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Richmond Police Chief Terri McWilliams and Fire Chief Lonnie Quick said Monday night that they didn’t get what they expected from a recent audit of the city’s 911-dispatch center.
Both said the audit looked at funding and equipment, but did not address procedures or safety issues.
McWilliams told the Public Safety Committee last night that Missouri Information Security Director R. D. Porter, who compiled the audit, did not even look at the city’s dispatch center nor did he take any paperwork with him.
She said Porter asked her to fill out a questionnaire before his visit that mainly asked questions about equipment. She said Porter visited with her, Quick, and a couple of other dispatchers for about 20 minutes before leaving.
City Councilwoman Melissa Miller asked McWilliams if she thought the audit was based mainly on the questionnaire to which McWilliams replied yes.
Quick said he asked Porter about looking at procedures and safety, but was told by Porter that he was not there to look at those things.
“I thought they were going to audit the actual function of the dispatch and safety side of it and issues like that,” Quick said. “If you’ve got all the greatest technology and equipment that there is you can still have very serious problems.”
Quick said that safety was the main reason the city broke away from Ray County Dispatch and financial issues were second. Quick suggested that others were using the County 911 and the City 911 audits to combine the centers back together. He said he bases his opinion off of stories he has read in The Daily News.
“In some respects this is being used as a tool to try and put the agencies back together,” Quick said. “Well, by some of the articles, not by (Porter), but I’ve seen articles in the paper.”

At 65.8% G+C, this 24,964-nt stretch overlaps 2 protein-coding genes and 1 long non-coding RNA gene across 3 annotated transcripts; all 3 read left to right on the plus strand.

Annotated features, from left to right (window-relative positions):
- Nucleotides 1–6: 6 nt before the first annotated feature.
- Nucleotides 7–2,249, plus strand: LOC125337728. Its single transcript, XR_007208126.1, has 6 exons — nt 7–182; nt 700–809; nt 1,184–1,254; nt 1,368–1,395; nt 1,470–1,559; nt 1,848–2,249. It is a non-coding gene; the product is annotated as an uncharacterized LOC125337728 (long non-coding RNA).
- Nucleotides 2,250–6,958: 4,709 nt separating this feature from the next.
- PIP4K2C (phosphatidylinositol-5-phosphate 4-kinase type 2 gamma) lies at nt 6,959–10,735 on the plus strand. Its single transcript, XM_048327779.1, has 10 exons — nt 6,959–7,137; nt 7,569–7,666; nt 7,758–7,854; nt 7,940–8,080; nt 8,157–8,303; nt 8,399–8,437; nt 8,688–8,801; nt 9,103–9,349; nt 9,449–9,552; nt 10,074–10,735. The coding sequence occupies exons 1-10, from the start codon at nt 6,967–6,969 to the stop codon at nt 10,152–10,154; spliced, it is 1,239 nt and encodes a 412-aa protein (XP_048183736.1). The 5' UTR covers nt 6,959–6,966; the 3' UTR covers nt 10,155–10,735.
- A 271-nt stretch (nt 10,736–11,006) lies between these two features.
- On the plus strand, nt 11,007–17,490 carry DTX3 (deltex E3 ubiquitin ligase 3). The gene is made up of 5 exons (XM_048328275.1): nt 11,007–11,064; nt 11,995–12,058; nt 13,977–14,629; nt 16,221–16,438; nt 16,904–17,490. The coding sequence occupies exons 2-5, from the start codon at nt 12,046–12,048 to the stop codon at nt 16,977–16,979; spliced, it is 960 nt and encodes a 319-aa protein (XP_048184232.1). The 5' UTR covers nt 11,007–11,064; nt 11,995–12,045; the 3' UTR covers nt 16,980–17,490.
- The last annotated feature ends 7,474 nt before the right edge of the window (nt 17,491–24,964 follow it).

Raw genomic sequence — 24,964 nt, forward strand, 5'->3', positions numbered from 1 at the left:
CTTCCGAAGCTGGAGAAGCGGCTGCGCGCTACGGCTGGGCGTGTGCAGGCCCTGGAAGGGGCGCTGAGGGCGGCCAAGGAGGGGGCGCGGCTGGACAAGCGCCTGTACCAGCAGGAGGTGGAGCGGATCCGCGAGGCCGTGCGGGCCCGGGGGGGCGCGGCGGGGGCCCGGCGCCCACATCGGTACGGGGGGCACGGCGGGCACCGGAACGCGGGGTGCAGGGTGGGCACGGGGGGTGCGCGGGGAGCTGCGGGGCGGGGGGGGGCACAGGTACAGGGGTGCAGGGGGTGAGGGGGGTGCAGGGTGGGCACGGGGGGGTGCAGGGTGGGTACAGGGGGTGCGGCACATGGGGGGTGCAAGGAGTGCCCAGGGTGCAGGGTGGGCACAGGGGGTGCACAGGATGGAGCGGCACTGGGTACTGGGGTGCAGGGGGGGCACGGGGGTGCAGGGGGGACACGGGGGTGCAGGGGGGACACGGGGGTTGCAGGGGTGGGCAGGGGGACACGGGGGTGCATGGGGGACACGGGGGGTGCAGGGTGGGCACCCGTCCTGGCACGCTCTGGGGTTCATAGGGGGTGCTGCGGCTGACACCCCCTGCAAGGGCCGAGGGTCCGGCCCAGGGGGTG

Central Dispatch Board President Mike Arnold requested the Ray County 911 Dispatch assessment. Mayor Lance Green requested the City’s 911 audit. The county requested their audit on March 27, 2008, while the city requested their audit on July 9, 2008.
Miller asked Quick if there was anybody that assesses safety and procedure issues for 911 centers.
“I don’t think so,” Quick said. “I think we can evaluate that ourselves.”
McWilliams said financially it did not make sense for the city either. She said the county presented a deal with the city for dispatch services for fire and police that totaled $122,500 a year. She said once rent was included the total bill for the city was near $325,000 a year to house the police department and perform dispatch. She said she did not feel like the county was giving the city a fair deal.
“Even the commissioners said if we can’t reach an agreement we’ll help you pack the boxes,” she said. “It would be non-beneficial to our taxpayers if they have to pay that $120,000 on top of what we’re doing already.”
She said the person that dispatches for the city has to be in the police station anyway to take phone calls and reports.
“The people we have sitting behind that window have to be there,” McWilliams said. “If we had them there and they were not dispatching, that wouldn’t make sense to me.”
Miller suggested, like the report suggested, that the city and county sit down and put the issue back on the table.